§ 20. Mr. Woodburn
asked the Assistant Postmaster-General whether his Department or the British Broadcasting Corporation were represented at the recent demonstration of colour television in the United States; whether he will give an assurance that British developments in this medium are not being held up by reasons of economy; and whether he will make a statement on our prospects.
§ Mr. Gammans
Representatives of the B.B.C. attended the recent demonstration in New York of a possible system for colour television. The British radio industry and the B.B.C. are carrying out researches in this field. Colour television is bound to be very expensive, especially in receiving sets, and I cannot say when it is likely to be introduced here.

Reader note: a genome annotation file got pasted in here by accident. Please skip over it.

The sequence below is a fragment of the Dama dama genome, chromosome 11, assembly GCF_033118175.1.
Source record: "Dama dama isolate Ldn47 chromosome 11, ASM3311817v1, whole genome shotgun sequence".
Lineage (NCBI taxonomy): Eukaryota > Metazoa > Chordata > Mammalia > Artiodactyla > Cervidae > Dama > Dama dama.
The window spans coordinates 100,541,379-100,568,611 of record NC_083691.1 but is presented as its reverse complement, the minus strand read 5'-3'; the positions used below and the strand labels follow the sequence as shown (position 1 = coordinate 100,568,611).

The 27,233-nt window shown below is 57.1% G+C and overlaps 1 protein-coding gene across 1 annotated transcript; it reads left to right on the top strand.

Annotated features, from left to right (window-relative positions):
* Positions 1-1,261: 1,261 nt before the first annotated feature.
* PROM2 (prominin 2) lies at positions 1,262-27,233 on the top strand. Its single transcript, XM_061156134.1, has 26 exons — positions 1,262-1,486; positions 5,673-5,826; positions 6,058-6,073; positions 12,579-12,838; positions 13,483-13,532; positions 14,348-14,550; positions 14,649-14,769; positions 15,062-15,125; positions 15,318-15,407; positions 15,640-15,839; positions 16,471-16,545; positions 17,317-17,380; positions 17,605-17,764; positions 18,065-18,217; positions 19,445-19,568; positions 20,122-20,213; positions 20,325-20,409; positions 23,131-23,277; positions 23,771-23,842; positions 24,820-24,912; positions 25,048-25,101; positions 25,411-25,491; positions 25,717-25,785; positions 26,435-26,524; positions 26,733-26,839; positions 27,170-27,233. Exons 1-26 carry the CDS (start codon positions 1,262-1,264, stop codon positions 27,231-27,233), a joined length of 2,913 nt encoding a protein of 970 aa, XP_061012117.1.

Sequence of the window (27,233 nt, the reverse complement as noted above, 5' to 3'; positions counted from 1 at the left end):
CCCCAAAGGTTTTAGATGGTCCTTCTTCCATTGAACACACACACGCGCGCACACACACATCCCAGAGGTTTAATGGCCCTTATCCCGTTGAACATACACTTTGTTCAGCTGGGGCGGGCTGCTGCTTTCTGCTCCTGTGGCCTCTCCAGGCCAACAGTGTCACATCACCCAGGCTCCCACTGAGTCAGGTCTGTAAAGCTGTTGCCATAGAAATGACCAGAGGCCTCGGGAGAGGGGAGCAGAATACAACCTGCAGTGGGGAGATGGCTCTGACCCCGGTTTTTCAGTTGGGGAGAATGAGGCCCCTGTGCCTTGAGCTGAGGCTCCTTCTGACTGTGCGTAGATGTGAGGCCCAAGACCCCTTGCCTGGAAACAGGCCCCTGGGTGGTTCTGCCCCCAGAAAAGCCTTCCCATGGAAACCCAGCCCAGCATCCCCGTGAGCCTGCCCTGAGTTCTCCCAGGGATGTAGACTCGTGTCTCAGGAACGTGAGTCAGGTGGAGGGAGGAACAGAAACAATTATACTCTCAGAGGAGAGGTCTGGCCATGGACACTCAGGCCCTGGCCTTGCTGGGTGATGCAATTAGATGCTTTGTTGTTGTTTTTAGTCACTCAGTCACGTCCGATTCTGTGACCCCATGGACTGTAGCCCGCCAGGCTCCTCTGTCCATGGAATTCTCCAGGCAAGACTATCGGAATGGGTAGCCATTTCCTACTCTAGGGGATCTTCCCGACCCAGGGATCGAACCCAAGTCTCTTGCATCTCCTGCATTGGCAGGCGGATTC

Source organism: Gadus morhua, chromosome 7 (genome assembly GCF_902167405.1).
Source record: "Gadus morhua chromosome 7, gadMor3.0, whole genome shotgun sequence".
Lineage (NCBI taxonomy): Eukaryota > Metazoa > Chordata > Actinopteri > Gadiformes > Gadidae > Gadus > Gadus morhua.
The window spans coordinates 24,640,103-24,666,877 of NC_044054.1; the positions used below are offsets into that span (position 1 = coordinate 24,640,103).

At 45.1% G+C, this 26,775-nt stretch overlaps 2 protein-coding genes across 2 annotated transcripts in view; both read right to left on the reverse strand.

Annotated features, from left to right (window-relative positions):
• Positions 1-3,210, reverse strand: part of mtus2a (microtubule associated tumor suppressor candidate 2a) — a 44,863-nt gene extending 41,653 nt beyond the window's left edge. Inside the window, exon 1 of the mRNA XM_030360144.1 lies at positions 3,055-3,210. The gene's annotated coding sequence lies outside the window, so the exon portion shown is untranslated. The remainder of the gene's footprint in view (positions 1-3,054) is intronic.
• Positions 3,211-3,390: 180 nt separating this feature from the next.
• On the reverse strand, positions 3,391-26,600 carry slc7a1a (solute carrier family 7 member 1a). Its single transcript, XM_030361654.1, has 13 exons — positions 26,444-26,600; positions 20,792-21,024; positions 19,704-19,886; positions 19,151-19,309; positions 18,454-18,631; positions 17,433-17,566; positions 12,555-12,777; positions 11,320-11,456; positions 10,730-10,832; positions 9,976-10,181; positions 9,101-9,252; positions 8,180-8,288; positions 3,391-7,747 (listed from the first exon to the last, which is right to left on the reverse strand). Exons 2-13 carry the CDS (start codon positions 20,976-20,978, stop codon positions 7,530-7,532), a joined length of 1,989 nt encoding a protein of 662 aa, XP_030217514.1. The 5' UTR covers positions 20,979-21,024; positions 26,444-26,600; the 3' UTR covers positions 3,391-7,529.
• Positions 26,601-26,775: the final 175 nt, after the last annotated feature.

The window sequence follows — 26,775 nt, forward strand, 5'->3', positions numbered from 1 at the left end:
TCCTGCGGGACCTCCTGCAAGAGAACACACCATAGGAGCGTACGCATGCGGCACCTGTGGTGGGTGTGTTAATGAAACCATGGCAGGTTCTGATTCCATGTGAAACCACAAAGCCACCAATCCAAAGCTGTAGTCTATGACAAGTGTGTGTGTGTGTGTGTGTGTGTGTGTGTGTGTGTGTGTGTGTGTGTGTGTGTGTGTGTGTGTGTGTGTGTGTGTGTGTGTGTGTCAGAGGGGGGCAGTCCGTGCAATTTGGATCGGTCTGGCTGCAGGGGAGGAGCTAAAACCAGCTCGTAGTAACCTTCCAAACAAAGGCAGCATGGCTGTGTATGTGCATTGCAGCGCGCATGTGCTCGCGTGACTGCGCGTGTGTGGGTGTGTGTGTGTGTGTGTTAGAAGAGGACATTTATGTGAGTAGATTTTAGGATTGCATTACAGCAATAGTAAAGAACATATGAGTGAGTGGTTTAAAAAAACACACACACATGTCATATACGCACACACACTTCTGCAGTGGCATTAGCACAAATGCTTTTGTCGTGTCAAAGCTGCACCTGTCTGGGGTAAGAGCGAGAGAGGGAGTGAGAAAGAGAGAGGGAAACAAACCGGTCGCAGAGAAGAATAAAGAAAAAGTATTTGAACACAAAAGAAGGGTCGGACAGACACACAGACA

§ Mr. Woodburn
Will the Minister keep in mind that this may become one of the very important exports in the future; and, whatever economies may be imposed in the extension of the service at the moment, there ought not to be false economies in research and development?
§ Mr. Gammans
I fully agree with the right hon. Gentleman. It is a very useful possible source of export, but I must warn the House that a television set which will receive colour will probably cost anything up to £300.
§ Viscount Hinchingbrooke
Will my hon. Friend draw the moral from this Question, that the only way in which this 2779 country can retain the lead in inventiveness in television is to render the television service in this country as competitive as it is in the United States of America?